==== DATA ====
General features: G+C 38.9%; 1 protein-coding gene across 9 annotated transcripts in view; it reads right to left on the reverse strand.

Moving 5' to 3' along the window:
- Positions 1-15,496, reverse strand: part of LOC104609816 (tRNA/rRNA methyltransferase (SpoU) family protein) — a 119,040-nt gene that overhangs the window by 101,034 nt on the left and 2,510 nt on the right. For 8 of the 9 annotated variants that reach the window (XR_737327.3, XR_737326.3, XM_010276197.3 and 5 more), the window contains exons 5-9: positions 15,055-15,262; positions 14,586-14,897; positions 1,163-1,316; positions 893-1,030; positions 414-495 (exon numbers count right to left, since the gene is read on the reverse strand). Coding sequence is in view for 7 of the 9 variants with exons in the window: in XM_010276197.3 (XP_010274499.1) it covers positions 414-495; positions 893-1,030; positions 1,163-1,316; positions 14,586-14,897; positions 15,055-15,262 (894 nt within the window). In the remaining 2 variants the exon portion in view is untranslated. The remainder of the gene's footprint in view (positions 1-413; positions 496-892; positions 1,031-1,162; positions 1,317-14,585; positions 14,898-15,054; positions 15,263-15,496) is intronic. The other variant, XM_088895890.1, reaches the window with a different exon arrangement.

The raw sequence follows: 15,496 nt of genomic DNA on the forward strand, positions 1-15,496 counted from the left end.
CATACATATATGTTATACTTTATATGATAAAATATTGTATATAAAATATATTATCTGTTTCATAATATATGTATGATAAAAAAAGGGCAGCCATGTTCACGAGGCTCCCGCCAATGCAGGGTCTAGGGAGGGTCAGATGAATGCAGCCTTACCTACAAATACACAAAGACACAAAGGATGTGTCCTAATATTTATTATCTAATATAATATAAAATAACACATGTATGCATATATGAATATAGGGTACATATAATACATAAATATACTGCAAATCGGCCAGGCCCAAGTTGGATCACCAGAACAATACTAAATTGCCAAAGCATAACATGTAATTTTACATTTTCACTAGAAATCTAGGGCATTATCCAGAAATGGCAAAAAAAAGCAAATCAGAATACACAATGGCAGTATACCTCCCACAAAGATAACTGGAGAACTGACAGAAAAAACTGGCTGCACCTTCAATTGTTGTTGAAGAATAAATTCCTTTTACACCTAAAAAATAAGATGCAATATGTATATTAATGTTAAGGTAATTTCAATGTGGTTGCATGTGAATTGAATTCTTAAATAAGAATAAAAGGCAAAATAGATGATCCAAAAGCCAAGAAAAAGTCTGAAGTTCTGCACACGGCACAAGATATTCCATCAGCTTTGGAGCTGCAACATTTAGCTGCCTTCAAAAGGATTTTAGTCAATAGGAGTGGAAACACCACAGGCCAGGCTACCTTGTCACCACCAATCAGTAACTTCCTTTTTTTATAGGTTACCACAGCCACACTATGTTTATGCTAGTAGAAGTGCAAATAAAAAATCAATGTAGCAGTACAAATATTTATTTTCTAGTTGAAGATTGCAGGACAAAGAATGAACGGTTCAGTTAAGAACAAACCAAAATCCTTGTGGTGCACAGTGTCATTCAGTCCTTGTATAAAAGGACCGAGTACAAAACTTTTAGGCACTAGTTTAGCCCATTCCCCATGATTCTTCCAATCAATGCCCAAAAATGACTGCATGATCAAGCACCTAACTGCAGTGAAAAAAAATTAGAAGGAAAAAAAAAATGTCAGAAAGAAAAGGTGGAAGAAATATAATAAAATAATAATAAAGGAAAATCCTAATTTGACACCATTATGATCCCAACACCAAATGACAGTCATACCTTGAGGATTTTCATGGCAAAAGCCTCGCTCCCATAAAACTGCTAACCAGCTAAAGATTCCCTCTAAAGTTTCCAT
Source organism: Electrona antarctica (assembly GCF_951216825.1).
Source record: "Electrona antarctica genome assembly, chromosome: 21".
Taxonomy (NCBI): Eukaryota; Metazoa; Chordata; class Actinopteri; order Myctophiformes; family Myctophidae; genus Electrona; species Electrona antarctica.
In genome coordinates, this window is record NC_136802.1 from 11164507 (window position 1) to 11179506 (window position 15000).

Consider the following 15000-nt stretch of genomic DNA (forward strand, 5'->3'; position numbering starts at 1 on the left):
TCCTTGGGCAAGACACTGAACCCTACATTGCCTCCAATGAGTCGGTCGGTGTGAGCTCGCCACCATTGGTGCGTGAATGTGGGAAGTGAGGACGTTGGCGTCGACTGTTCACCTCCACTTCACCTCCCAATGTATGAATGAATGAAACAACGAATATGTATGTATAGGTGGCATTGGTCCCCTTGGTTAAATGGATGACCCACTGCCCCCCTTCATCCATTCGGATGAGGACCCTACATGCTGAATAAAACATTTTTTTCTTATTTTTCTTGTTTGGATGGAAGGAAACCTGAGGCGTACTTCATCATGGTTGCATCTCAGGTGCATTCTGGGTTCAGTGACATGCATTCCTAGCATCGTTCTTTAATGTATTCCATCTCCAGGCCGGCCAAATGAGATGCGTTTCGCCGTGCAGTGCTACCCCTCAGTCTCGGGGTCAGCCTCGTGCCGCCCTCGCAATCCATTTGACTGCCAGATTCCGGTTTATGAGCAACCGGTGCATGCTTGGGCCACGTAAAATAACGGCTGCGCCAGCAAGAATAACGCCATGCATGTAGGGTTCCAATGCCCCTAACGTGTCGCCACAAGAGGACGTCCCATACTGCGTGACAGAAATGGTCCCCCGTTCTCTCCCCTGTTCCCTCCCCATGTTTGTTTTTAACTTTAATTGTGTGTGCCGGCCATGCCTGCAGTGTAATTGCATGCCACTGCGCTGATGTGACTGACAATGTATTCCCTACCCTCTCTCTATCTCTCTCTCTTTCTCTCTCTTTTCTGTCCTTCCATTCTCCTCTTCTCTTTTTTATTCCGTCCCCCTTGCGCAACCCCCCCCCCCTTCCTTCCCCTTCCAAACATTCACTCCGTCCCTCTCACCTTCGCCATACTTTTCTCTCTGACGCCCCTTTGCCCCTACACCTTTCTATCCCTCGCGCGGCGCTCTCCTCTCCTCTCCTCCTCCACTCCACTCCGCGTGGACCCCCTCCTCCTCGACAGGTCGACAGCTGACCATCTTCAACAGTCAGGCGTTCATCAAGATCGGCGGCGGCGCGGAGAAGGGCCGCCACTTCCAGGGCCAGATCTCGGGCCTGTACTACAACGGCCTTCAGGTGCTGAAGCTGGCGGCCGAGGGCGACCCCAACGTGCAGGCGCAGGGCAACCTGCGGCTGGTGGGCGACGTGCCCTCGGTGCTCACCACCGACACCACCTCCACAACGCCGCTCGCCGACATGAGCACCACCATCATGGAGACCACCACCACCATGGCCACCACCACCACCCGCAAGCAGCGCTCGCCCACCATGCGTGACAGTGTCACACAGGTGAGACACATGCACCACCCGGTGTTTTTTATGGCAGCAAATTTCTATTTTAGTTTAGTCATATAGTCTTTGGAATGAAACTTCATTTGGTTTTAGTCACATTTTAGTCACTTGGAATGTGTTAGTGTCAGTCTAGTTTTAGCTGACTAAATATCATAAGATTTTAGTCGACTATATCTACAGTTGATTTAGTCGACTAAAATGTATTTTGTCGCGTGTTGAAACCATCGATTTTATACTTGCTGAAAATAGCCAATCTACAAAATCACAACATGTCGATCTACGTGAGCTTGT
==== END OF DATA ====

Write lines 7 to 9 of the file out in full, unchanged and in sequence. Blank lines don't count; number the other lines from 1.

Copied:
Source record: "Electrona antarctica genome assembly, chromosome: 21".
Taxonomy (NCBI): Eukaryota; Metazoa; Chordata; class Actinopteri; order Myctophiformes; family Myctophidae; genus Electrona; species Electrona antarctica.
In genome coordinates, this window is record NC_136802.1 from 11164507 (window position 1) to 11179506 (window position 15000).